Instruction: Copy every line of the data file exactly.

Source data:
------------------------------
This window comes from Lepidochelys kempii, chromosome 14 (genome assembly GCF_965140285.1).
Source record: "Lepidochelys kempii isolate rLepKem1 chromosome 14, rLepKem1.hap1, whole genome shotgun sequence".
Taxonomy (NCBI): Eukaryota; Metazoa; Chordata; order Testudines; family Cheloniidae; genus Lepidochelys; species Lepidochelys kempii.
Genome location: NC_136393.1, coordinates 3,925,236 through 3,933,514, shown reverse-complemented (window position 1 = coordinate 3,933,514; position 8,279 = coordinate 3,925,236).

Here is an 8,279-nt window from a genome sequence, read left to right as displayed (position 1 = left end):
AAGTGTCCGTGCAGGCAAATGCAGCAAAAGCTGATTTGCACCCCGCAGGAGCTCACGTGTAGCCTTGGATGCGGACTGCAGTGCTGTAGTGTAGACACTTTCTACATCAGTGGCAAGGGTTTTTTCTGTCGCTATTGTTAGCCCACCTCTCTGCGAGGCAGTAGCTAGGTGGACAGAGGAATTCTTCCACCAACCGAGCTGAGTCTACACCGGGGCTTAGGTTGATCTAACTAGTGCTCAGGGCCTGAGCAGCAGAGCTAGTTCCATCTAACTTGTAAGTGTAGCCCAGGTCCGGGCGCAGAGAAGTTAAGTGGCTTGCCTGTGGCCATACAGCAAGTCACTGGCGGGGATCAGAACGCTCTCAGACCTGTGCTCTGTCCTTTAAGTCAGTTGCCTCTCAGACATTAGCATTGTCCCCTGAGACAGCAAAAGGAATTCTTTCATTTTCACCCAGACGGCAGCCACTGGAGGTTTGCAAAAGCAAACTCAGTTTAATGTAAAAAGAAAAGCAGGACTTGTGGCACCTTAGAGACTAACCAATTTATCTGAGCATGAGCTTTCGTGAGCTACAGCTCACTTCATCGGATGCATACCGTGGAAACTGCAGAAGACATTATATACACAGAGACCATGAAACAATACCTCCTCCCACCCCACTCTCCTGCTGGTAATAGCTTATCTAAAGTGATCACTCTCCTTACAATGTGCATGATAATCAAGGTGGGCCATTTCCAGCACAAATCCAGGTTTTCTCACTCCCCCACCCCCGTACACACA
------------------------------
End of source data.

This window comes from Lepidochelys kempii, chromosome 14 (genome assembly GCF_965140285.1).
Source record: "Lepidochelys kempii isolate rLepKem1 chromosome 14, rLepKem1.hap1, whole genome shotgun sequence".
Taxonomy (NCBI): Eukaryota; Metazoa; Chordata; order Testudines; family Cheloniidae; genus Lepidochelys; species Lepidochelys kempii.
Genome location: NC_136393.1, coordinates 3,925,236 through 3,933,514, shown reverse-complemented (window position 1 = coordinate 3,933,514; position 8,279 = coordinate 3,925,236).

Here is an 8,279-nt window from a genome sequence, read left to right as displayed (position 1 = left end):
AAGTGTCCGTGCAGGCAAATGCAGCAAAAGCTGATTTGCACCCCGCAGGAGCTCACGTGTAGCCTTGGATGCGGACTGCAGTGCTGTAGTGTAGACACTTTCTACATCAGTGGCAAGGGTTTTTTCTGTCGCTATTGTTAGCCCACCTCTCTGCGAGGCAGTAGCTAGGTGGACAGAGGAATTCTTCCACCAACCGAGCTGAGTCTACACCGGGGCTTAGGTTGATCTAACTAGTGCTCAGGGCCTGAGCAGCAGAGCTAGTTCCATCTAACTTGTAAGTGTAGCCCAGGTCCGGGCGCAGAGAAGTTAAGTGGCTTGCCTGTGGCCATACAGCAAGTCACTGGCGGGGATCAGAACGCTCTCAGACCTGTGCTCTGTCCTTTAAGTCAGTTGCCTCTCAGACATTAGCATTGTCCCCTGAGACAGCAAAAGGAATTCTTTCATTTTCACCCAGACGGCAGCCACTGGAGGTTTGCAAAAGCAAACTCAGTTTAATGTAAAAAGAAAAGCAGGACTTGTGGCACCTTAGAGACTAACCAATTTATCTGAGCATGAGCTTTCGTGAGCTACAGCTCACTTCATCGGATGCATACCGTGGAAACTGCAGAAGACATTATATACACAGAGACCATGAAACAATACCTCCTCCCACCCCACTCTCCTGCTGGTAATAGCTTATCTAAAGTGATCACTCTCCTTACAATGTGCATGATAATCAAGGTGGGCCATTTCCAGCACAAATCCAGGTTTTCTCACTCCCCCACCCCCGTACACACA